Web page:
Killadelphia #2 Review

Killadelphia #2 Cover

Writer: Rodney Barnes / Artist: Jason Shawn Alexander / Image Comics

This week graces us with the second issue of the beloved (at least by me) Killadelphia. I was very excited to have this come out during my week of reviews. When I saw this comic’s cover previewed at the end of the last issue, I really hoped to see more and like this young vampire with dreads. Barnes did not disappoint me. This issue expanded on the heavy theme of familial ties while delving into the main plot.

If I had to say one thing about Barnes’ storytelling, it’s that he wastes ZERO time. I remember back to when I first read Dracula by Bram Stoker. The classic took its sweet time to establish that the strange and horrifying phenomena were caused by vampires and even more so to lay out Dracula’s intentions. Killadelphia recognizes that it isn’t 1897. Black people are equal(ish) and free(ish) and everyone knows what vampires are. First issue: it’s vampires, second issue: they’re trying to take over. Our merry band of protagonists, Jose, James Jr., and his recently vampirized father are coming to terms with the blood sucking shitstorm that’s coming. What’s more interesting is the look into the antagonizing Vampire culture and our young dreaded Tevin’s place in it. He has a dying grandma and a lot of anger that will most definitely be channeled into violence. The specifics are obviously uncertain.

I can’t tell you how much this comic moved me. I’ve been thinking about the parallels between monster lore and black people(I’m weird like that) for a while now. In this comic, Barnes tells a story that feels like he’s telling me, personally, I gotchu.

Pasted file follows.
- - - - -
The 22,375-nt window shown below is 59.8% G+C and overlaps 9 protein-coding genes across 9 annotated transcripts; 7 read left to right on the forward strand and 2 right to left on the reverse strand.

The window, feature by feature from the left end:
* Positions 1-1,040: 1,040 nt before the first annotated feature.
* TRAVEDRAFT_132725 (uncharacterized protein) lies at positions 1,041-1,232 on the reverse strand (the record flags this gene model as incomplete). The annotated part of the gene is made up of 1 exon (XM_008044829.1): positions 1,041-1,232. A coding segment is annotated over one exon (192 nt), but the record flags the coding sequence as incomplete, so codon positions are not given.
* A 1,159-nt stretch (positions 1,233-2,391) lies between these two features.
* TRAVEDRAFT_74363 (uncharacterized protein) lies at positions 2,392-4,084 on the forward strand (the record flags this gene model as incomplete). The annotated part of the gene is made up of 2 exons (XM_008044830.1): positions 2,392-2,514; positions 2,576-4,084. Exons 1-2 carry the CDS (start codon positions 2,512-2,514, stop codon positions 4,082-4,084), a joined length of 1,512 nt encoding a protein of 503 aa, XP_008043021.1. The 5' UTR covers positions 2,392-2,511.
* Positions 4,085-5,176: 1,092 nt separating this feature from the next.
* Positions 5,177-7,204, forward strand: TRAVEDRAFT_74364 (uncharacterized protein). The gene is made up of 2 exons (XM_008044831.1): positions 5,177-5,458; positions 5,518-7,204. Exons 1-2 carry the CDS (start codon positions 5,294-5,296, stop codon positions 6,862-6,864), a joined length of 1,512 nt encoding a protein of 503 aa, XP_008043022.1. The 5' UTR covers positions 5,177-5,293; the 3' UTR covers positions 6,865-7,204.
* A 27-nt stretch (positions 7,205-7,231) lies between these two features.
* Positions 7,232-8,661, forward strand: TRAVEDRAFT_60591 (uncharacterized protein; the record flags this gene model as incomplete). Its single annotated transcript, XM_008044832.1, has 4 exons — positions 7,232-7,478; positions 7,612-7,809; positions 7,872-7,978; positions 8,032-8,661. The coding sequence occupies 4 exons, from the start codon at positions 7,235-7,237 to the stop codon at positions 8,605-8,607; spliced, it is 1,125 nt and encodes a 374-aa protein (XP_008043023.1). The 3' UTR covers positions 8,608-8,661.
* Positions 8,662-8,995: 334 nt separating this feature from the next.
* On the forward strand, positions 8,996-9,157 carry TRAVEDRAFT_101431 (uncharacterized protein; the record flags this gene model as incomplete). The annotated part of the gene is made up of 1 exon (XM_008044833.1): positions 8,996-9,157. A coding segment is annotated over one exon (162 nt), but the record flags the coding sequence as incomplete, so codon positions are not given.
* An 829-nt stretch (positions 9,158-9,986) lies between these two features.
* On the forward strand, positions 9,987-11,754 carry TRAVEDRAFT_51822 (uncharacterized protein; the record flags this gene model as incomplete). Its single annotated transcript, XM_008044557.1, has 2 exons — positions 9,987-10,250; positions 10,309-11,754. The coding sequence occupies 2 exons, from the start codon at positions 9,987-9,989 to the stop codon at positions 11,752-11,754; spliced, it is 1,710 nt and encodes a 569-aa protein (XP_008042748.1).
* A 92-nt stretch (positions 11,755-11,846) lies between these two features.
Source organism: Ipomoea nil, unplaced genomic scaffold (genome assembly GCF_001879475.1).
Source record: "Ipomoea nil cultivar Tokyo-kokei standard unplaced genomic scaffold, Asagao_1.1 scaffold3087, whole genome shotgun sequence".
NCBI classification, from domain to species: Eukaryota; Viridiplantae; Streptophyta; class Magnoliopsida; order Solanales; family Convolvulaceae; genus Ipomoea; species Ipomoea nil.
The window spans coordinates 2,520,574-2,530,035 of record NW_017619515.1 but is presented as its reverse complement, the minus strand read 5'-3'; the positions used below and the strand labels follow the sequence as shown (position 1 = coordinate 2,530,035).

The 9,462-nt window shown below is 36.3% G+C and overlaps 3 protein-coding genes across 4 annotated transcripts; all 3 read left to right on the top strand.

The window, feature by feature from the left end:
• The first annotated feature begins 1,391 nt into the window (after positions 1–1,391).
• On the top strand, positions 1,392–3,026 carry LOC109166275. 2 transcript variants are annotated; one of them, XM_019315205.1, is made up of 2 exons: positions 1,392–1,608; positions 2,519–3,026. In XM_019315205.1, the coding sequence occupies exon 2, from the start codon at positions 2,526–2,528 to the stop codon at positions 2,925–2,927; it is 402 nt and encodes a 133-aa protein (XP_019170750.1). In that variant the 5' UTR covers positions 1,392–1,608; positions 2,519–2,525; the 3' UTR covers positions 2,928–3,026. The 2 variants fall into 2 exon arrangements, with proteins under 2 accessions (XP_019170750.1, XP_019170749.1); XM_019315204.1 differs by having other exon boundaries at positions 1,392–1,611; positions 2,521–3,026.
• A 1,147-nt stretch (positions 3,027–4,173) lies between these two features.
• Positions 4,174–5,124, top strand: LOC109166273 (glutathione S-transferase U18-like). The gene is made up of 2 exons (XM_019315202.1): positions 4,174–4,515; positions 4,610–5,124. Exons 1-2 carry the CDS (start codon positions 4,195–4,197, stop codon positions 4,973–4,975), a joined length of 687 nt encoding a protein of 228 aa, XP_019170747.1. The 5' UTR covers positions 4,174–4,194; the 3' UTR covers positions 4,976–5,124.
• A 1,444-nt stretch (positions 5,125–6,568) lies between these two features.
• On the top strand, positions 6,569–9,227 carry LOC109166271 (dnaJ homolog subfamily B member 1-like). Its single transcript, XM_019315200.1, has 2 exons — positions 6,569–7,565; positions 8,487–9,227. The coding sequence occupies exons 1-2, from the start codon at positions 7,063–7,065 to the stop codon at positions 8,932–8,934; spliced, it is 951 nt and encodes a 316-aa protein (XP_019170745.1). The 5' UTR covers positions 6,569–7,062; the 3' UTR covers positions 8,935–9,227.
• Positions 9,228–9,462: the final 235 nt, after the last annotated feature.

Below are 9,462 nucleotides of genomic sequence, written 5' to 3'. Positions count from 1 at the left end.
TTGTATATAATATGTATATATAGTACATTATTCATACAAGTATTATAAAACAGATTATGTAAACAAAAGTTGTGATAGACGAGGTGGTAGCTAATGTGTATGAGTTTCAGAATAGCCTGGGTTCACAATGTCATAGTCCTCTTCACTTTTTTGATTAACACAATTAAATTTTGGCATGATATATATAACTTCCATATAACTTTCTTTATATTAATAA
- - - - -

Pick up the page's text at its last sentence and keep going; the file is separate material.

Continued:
“The people resign themselves to anger, they face the consequences. First of which is being weaponized in the eyes of the elite. That fear is priceless.”

The vague feelings I had about us “black monsters” exploded in that text. Black people and vampires have more in common than I thought.

But if the gripping story isn’t enough to pull you into this comic, then do it for the art. Will someone please think about the art?! Alexander’s art is dark. It’s detailed. It’s intriguing. It’s horrific. I am not a horror person and terrifying scenes of bloodshed do not do it for me. But I cannot deny beautiful art when I see it. And this book forces me into terror with the lure of gorgeous and genius depictions. I’ve been aloof with a lot of Image these past couple years but if this creative team is any indication, I might have to save a review spot for them every time.

10 “200-Year Old Tweens” out of 10

Reading Killadelphia? Find BNP’s other reviews of the series here.

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